Funding Private Rented Sector Housing
October 5, 2014
The emergence of a significant Private Rented Sector (PRS) development and funding market has been driven initially by the public sector through various initiatives, including the formation of the Government PRS Taskforce and followed closely by investors.
These early investors included M3 Capital Partners, M&G, Apollo, Grainger, AGP, Qatari Diar, Akelius, Oaktree and Sigma, with many following suit in the last 12 months. On a monthly basis new investors are entering this market with c£500m to invest, all seeking PRS developers and suitable investment opportunities in the UK’s top 35 cities.
Sources of Funding
The Government provided the initial PRS market stimulation with the Build-to-Rent fund, which provided debt, equity and mezzanine funding for the development of PRS stock. This was followed by the announcement of the Government’s Housing Debt Guarantee Scheme providing 30 year guarantees to banks for PRS debt funding. The amount of funding available for new PRS development is estimated at approximately £10bn from private sector funding sources and £10bn by way of public sector funding initiatives.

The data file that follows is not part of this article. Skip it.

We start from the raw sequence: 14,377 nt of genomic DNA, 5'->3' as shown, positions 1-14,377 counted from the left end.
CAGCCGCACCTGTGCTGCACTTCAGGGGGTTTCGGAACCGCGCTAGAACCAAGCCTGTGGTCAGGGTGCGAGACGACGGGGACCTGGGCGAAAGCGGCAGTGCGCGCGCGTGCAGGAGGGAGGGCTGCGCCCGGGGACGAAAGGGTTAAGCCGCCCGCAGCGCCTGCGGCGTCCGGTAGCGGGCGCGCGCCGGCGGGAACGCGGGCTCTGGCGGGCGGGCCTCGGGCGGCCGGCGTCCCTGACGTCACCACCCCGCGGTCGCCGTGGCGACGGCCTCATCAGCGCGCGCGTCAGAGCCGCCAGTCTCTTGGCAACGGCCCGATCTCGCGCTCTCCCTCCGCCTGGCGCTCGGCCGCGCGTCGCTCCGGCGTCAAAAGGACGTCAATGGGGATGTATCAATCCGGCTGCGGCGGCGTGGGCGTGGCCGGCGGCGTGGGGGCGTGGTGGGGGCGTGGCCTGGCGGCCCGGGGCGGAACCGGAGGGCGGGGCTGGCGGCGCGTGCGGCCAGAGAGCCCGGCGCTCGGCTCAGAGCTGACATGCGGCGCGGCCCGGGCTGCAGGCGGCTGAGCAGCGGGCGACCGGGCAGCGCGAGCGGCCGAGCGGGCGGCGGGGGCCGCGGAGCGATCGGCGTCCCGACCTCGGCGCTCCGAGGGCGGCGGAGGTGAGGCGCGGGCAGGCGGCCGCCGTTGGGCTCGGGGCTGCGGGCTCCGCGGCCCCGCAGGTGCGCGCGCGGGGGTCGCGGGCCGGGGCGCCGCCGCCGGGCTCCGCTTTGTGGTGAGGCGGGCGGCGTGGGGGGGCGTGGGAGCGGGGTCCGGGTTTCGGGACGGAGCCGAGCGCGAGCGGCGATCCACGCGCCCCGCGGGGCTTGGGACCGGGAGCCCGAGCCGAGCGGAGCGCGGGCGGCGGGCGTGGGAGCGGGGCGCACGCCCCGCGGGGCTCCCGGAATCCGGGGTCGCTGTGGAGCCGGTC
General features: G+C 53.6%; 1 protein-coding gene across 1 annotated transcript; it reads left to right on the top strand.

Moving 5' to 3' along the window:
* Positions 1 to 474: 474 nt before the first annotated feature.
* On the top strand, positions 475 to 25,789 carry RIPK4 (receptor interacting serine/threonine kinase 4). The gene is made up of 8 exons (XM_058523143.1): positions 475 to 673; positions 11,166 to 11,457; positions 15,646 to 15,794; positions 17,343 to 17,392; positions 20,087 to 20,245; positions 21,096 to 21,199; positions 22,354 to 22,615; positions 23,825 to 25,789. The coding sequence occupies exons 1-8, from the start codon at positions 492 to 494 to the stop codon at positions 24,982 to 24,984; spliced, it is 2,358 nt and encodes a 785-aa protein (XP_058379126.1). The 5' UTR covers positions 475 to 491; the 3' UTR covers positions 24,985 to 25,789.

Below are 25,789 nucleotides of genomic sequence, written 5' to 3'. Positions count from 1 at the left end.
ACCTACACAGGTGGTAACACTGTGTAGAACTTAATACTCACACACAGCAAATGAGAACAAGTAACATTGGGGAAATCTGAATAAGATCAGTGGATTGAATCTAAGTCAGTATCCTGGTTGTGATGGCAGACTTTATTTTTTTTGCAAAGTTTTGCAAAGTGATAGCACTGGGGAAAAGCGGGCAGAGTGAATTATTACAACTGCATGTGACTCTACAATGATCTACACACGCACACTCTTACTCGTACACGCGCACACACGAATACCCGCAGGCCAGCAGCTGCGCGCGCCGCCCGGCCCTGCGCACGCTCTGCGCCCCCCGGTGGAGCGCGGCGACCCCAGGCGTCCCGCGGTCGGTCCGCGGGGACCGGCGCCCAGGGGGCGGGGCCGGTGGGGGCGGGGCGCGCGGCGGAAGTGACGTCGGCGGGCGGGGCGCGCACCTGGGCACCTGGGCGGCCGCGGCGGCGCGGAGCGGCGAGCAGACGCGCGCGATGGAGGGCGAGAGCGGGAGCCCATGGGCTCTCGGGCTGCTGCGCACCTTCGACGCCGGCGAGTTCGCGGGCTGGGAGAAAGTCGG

The type of funding offered, duration/term, amount and when it is available, all depend on the party providing the funding. The funders in the PRS market include:
- Annuity Funds (Pension Funds)
- Private Equity/Opportunistic Funds
- Local Authority Public Works Loan Board backed loans
Banks tend to provide funding for the development period only, seeking to exit within a three to five year period and generally wish to see an agreed exit route prior to funding.
The Government’s Build-to-Rent fund is also primarily for the development period, providing funding (debt & equity) for up to 50% of the development costs with an anticipated repayment within five years and a longstop date of March 2025.